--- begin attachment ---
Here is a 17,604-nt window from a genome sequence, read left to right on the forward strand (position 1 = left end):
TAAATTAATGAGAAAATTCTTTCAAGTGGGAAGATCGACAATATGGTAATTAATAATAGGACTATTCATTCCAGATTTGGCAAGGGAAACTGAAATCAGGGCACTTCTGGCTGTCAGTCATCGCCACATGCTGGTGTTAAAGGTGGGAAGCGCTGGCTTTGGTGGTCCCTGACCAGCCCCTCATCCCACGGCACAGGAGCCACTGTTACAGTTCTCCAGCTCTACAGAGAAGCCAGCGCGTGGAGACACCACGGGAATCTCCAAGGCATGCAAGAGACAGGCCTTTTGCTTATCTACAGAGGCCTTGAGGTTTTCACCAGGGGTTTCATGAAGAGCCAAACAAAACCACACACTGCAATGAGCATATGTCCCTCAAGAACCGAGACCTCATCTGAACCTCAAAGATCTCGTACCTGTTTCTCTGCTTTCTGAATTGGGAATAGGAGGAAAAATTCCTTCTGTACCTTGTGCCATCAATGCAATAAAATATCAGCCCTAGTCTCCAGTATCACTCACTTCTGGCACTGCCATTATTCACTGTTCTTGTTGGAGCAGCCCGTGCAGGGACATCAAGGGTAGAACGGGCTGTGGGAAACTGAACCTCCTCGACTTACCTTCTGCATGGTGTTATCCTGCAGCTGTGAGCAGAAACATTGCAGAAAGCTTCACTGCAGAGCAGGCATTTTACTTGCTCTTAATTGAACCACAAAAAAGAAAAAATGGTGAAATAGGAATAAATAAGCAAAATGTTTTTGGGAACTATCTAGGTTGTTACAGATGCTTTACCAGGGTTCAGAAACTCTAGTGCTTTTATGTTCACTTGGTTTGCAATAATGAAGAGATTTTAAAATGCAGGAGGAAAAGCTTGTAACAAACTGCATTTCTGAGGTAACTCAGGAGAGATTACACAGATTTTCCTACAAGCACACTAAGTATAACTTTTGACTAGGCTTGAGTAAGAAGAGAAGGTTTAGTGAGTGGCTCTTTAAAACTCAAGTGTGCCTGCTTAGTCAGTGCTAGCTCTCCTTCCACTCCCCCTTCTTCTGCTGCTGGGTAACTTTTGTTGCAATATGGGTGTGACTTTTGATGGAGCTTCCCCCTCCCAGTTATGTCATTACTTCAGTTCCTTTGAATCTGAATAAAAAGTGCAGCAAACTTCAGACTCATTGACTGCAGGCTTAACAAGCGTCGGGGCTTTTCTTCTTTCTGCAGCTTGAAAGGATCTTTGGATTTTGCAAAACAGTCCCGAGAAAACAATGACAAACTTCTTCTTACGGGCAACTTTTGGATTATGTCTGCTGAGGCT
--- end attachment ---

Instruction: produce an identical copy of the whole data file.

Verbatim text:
Here is a 17,604-nt window from a genome sequence, read left to right on the forward strand (position 1 = left end):
TAAATTAATGAGAAAATTCTTTCAAGTGGGAAGATCGACAATATGGTAATTAATAATAGGACTATTCATTCCAGATTTGGCAAGGGAAACTGAAATCAGGGCACTTCTGGCTGTCAGTCATCGCCACATGCTGGTGTTAAAGGTGGGAAGCGCTGGCTTTGGTGGTCCCTGACCAGCCCCTCATCCCACGGCACAGGAGCCACTGTTACAGTTCTCCAGCTCTACAGAGAAGCCAGCGCGTGGAGACACCACGGGAATCTCCAAGGCATGCAAGAGACAGGCCTTTTGCTTATCTACAGAGGCCTTGAGGTTTTCACCAGGGGTTTCATGAAGAGCCAAACAAAACCACACACTGCAATGAGCATATGTCCCTCAAGAACCGAGACCTCATCTGAACCTCAAAGATCTCGTACCTGTTTCTCTGCTTTCTGAATTGGGAATAGGAGGAAAAATTCCTTCTGTACCTTGTGCCATCAATGCAATAAAATATCAGCCCTAGTCTCCAGTATCACTCACTTCTGGCACTGCCATTATTCACTGTTCTTGTTGGAGCAGCCCGTGCAGGGACATCAAGGGTAGAACGGGCTGTGGGAAACTGAACCTCCTCGACTTACCTTCTGCATGGTGTTATCCTGCAGCTGTGAGCAGAAACATTGCAGAAAGCTTCACTGCAGAGCAGGCATTTTACTTGCTCTTAATTGAACCACAAAAAAGAAAAAATGGTGAAATAGGAATAAATAAGCAAAATGTTTTTGGGAACTATCTAGGTTGTTACAGATGCTTTACCAGGGTTCAGAAACTCTAGTGCTTTTATGTTCACTTGGTTTGCAATAATGAAGAGATTTTAAAATGCAGGAGGAAAAGCTTGTAACAAACTGCATTTCTGAGGTAACTCAGGAGAGATTACACAGATTTTCCTACAAGCACACTAAGTATAACTTTTGACTAGGCTTGAGTAAGAAGAGAAGGTTTAGTGAGTGGCTCTTTAAAACTCAAGTGTGCCTGCTTAGTCAGTGCTAGCTCTCCTTCCACTCCCCCTTCTTCTGCTGCTGGGTAACTTTTGTTGCAATATGGGTGTGACTTTTGATGGAGCTTCCCCCTCCCAGTTATGTCATTACTTCAGTTCCTTTGAATCTGAATAAAAAGTGCAGCAAACTTCAGACTCATTGACTGCAGGCTTAACAAGCGTCGGGGCTTTTCTTCTTTCTGCAGCTTGAAAGGATCTTTGGATTTTGCAAAACAGTCCCGAGAAAACAATGACAAACTTCTTCTTACGGGCAACTTTTGGATTATGTCTGCTGAGGCT